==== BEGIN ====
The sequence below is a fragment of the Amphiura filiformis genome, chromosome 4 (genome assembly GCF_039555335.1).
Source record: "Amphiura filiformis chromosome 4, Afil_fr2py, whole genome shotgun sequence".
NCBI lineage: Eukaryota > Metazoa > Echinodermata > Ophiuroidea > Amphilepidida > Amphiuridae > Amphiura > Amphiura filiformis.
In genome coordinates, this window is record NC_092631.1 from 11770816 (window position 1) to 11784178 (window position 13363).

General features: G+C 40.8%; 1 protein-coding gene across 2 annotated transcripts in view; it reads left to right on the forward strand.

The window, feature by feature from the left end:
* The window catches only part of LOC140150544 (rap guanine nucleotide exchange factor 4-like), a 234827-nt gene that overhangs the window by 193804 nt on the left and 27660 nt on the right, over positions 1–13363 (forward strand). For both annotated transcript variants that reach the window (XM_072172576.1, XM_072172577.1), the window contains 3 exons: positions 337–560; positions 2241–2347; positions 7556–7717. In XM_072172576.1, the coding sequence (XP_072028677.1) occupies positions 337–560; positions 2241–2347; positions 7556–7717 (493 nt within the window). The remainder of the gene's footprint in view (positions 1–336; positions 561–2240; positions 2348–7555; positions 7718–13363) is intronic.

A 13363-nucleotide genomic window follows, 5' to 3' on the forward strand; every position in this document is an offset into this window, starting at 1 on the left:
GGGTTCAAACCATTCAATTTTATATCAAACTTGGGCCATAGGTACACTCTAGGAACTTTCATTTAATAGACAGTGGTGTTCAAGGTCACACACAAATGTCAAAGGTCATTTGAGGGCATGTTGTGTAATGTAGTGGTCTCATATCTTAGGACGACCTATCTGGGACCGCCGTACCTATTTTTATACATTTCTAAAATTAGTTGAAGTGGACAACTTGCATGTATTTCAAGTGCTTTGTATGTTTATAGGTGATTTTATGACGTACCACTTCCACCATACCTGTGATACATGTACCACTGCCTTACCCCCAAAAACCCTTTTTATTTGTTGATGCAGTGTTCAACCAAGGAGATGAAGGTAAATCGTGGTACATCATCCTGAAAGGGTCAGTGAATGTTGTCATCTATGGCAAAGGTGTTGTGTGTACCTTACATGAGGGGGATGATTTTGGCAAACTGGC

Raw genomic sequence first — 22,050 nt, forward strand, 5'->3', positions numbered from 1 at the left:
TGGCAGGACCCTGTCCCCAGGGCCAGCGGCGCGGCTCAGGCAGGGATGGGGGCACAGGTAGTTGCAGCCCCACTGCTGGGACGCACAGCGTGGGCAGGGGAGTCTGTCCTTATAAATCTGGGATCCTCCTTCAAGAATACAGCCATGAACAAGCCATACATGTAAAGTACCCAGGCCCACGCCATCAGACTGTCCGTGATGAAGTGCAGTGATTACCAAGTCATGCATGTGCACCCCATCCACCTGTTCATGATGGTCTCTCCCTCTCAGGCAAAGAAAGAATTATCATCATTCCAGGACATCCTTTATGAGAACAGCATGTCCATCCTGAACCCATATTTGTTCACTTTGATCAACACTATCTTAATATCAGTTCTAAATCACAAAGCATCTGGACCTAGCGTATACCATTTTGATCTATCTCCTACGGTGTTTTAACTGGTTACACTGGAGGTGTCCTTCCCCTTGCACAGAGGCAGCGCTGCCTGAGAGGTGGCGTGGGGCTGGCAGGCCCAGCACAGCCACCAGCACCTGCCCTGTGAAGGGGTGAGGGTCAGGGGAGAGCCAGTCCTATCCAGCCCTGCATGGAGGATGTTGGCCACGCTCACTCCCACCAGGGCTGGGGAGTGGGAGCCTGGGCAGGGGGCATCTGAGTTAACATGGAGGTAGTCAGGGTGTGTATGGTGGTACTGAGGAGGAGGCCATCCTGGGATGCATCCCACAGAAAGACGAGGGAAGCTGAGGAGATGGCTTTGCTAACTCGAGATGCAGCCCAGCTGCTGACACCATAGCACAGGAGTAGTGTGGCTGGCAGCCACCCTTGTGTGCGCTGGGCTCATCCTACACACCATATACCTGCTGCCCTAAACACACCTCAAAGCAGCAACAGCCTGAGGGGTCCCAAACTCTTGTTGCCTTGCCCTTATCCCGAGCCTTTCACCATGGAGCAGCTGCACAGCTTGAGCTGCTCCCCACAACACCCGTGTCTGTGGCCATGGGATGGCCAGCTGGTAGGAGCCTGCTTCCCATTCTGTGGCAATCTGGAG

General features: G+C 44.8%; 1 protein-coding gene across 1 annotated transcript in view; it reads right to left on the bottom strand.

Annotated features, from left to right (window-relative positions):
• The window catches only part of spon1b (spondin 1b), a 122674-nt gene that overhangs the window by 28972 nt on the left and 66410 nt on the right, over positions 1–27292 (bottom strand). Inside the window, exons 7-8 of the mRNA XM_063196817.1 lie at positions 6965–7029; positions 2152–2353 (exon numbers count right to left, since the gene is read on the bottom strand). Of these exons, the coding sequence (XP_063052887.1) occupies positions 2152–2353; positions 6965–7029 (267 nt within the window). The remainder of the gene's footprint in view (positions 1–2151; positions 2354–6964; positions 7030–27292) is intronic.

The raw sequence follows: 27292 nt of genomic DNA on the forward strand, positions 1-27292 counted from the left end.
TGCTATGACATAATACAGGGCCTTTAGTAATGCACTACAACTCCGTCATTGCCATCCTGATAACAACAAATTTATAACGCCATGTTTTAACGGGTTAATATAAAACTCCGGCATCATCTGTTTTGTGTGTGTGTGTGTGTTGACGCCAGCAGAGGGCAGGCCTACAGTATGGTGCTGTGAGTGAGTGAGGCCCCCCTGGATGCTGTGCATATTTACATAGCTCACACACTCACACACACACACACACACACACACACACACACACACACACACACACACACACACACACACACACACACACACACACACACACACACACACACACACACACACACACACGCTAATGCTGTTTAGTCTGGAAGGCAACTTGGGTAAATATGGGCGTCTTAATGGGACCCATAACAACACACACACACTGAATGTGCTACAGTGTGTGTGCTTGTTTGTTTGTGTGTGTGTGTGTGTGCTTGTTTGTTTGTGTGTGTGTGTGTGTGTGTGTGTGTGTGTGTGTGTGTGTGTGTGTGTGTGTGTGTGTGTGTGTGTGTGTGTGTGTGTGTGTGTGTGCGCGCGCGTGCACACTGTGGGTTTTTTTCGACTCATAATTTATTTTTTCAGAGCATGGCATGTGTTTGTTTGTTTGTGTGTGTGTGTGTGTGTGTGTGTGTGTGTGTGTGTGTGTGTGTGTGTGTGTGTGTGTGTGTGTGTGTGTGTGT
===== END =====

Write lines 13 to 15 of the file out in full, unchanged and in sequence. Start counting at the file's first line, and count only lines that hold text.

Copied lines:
Annotated features, from left to right (window-relative positions):
• The window catches only part of spon1b (spondin 1b), a 122674-nt gene that overhangs the window by 28972 nt on the left and 66410 nt on the right, over positions 1–27292 (bottom strand). Inside the window, exons 7-8 of the mRNA XM_063196817.1 lie at positions 6965–7029; positions 2152–2353 (exon numbers count right to left, since the gene is read on the bottom strand). Of these exons, the coding sequence (XP_063052887.1) occupies positions 2152–2353; positions 6965–7029 (267 nt within the window). The remainder of the gene's footprint in view (positions 1–2151; positions 2354–6964; positions 7030–27292) is intronic.

The raw sequence follows: 27292 nt of genomic DNA on the forward strand, positions 1-27292 counted from the left end.